In large measure, symphony orchestras were very much like actors before method acting became popular. American orchestras had a distinct approach depending on which orchestra it was. Only certain conductors had the ability to transform these distinct qualities. It seemed that NY Philharmonic sounded much more like the Cleveland orchestra when Szell conducted them; lean and trim, it was the polar opposite if how they sounded with Mitropulos or Bernstein. So, these orchestras could change if they had to but there surely was a way they preferred playing, left up to their own devices.

    Do I want the Vienna Phil to sound like the Orchestre de Paris or the Chicago Symphony? Absolutely not nor should they.

    Orchestras are story tellers. We have to be able to count on certain ensembles to put their traditions on display for those of us that travel across the pond to hear them. Why would I want to hear a sound that is no different from what we produce here at home? No, thank you.

    Having said all that, I want to hear a principal trumpet in this country pay musical homage to whatever composer is on the desk at the moment but I also want to hear it done in a distinct way that makes me remember that performance distinctly. It's a very tough thing to pull off but that's the challenge, as I see it.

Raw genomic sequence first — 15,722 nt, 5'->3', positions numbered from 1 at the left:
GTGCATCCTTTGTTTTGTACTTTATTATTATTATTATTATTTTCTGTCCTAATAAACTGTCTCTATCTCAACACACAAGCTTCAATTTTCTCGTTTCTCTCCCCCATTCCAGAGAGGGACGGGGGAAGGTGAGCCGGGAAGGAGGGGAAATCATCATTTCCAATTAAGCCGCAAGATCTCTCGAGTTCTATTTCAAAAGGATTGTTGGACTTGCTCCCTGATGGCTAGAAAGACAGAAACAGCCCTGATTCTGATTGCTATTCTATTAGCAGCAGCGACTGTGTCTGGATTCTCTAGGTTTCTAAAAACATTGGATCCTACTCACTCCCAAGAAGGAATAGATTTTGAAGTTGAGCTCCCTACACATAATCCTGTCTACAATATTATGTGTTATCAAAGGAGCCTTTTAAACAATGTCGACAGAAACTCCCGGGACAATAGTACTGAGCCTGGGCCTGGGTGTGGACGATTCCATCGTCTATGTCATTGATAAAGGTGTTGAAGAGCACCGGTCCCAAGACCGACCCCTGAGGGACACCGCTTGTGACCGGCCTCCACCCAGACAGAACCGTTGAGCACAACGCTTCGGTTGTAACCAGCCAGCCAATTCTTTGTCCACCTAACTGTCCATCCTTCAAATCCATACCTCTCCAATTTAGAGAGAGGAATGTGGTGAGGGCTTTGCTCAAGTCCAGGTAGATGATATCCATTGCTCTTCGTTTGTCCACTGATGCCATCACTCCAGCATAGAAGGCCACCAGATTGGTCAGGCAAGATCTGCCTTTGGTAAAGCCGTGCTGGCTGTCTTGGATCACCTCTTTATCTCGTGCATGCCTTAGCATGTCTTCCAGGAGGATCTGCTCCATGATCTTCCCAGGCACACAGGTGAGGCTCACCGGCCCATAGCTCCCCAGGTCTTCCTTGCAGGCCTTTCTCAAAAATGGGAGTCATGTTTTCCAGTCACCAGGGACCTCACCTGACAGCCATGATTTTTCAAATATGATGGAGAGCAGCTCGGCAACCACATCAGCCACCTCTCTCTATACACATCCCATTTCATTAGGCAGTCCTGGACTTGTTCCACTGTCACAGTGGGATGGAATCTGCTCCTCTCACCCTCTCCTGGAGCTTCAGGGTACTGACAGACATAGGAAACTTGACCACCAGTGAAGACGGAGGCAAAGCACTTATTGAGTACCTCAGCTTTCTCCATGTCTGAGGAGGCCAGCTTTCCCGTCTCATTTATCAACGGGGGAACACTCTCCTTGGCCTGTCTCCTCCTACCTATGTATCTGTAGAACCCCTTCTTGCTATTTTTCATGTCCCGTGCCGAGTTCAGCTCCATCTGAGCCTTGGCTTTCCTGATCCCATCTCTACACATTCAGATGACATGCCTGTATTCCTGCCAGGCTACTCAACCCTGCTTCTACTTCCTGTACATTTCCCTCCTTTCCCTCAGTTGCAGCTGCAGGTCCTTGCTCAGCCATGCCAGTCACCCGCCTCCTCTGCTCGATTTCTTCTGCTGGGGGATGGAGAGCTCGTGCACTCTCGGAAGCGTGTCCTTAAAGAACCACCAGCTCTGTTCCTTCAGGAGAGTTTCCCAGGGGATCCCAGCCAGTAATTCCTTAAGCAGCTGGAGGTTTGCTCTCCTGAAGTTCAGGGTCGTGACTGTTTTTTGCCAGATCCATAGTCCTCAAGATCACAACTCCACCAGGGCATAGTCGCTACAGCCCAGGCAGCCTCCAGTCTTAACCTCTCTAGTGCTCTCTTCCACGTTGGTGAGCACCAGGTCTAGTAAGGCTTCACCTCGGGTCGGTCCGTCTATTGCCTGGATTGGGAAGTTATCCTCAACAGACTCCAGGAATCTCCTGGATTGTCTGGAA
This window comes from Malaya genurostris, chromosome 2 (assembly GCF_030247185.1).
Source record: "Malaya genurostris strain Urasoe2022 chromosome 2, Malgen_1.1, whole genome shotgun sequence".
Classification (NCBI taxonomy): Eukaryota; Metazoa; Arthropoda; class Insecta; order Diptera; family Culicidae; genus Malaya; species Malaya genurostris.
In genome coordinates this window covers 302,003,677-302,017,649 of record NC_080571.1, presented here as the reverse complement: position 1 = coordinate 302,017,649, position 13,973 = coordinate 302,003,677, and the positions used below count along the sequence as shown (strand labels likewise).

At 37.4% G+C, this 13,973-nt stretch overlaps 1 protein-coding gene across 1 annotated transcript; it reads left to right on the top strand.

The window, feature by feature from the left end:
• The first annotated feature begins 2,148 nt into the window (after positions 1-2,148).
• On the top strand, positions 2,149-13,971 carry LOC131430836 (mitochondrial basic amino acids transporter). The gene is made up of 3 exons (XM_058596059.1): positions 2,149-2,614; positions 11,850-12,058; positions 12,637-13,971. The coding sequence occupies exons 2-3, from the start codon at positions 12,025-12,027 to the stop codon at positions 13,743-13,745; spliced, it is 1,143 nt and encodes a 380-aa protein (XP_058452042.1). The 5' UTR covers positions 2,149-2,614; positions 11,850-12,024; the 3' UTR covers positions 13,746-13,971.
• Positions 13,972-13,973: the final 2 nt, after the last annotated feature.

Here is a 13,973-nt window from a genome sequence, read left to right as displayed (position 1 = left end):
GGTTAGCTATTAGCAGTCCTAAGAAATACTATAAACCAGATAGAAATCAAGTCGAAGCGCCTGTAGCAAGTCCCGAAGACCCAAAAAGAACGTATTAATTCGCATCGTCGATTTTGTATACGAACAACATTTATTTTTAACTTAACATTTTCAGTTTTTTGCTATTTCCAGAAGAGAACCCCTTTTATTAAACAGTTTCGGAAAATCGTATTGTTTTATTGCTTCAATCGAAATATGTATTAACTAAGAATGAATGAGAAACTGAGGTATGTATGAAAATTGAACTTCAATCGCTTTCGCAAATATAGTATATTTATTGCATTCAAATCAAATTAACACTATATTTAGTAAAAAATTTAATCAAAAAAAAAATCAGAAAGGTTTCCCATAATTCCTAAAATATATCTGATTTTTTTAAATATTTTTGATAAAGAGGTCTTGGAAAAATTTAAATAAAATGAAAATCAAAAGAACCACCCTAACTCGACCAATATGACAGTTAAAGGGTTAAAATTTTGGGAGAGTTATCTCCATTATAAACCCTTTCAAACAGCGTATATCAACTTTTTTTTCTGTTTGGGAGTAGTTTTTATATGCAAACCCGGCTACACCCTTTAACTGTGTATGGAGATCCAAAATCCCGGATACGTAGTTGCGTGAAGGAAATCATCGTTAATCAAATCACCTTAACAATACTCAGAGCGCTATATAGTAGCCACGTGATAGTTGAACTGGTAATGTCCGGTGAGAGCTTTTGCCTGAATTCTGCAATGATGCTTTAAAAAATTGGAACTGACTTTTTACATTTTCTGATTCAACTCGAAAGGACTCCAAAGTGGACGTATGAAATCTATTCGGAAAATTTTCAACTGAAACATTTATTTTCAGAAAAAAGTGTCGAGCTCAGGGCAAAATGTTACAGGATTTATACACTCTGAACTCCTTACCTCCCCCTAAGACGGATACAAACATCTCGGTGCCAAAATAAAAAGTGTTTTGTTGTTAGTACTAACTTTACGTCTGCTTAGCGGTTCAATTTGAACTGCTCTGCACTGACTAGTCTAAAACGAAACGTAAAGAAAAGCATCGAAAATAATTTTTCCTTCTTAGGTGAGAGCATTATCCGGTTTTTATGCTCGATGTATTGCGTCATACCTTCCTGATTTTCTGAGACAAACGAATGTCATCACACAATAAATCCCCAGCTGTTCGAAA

I still want visitors from other countries hear us interpret Copland, Bernstein, Adams, Ives, Hanson, Gershwin, and Harris and feel as though they can't get that anywhere else. Furthermore, if they hear three orchetsras play the same repertoire, I want them to hear different qualities of style-within the style. It's not, ultimately, as much about sound as it is style for me.

    I, therefore, agree with the original post but amend the thought to be that there seems to be less willingness to inject INDIVIDUAL (the person) style into a musically CHARACTERISTIC (the composer) performance.